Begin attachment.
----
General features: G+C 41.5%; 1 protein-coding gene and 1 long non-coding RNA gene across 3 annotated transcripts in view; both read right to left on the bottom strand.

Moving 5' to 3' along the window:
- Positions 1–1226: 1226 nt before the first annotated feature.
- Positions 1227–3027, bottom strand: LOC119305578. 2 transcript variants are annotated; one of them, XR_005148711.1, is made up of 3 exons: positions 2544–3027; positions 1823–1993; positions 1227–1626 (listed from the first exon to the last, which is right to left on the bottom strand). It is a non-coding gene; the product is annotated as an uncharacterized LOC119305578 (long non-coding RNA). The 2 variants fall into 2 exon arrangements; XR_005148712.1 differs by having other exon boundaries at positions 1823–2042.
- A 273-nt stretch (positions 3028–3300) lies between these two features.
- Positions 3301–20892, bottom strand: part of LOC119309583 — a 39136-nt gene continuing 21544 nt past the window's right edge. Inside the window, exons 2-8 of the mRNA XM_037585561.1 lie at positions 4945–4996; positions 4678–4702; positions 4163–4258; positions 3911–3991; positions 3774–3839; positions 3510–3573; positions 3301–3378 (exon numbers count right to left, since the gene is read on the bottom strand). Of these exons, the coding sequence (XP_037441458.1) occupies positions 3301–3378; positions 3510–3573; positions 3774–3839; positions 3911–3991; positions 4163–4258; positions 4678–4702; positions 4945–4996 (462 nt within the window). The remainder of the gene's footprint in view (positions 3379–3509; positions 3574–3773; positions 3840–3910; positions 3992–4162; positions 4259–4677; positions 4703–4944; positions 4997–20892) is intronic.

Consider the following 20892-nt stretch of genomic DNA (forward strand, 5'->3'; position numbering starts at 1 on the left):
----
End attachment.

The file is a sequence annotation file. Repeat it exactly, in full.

General features: G+C 41.5%; 1 protein-coding gene and 1 long non-coding RNA gene across 3 annotated transcripts in view; both read right to left on the bottom strand.

Moving 5' to 3' along the window:
- Positions 1–1226: 1226 nt before the first annotated feature.
- Positions 1227–3027, bottom strand: LOC119305578. 2 transcript variants are annotated; one of them, XR_005148711.1, is made up of 3 exons: positions 2544–3027; positions 1823–1993; positions 1227–1626 (listed from the first exon to the last, which is right to left on the bottom strand). It is a non-coding gene; the product is annotated as an uncharacterized LOC119305578 (long non-coding RNA). The 2 variants fall into 2 exon arrangements; XR_005148712.1 differs by having other exon boundaries at positions 1823–2042.
- A 273-nt stretch (positions 3028–3300) lies between these two features.
- Positions 3301–20892, bottom strand: part of LOC119309583 — a 39136-nt gene continuing 21544 nt past the window's right edge. Inside the window, exons 2-8 of the mRNA XM_037585561.1 lie at positions 4945–4996; positions 4678–4702; positions 4163–4258; positions 3911–3991; positions 3774–3839; positions 3510–3573; positions 3301–3378 (exon numbers count right to left, since the gene is read on the bottom strand). Of these exons, the coding sequence (XP_037441458.1) occupies positions 3301–3378; positions 3510–3573; positions 3774–3839; positions 3911–3991; positions 4163–4258; positions 4678–4702; positions 4945–4996 (462 nt within the window). The remainder of the gene's footprint in view (positions 3379–3509; positions 3574–3773; positions 3840–3910; positions 3992–4162; positions 4259–4677; positions 4703–4944; positions 4997–20892) is intronic.

Consider the following 20892-nt stretch of genomic DNA (forward strand, 5'->3'; position numbering starts at 1 on the left):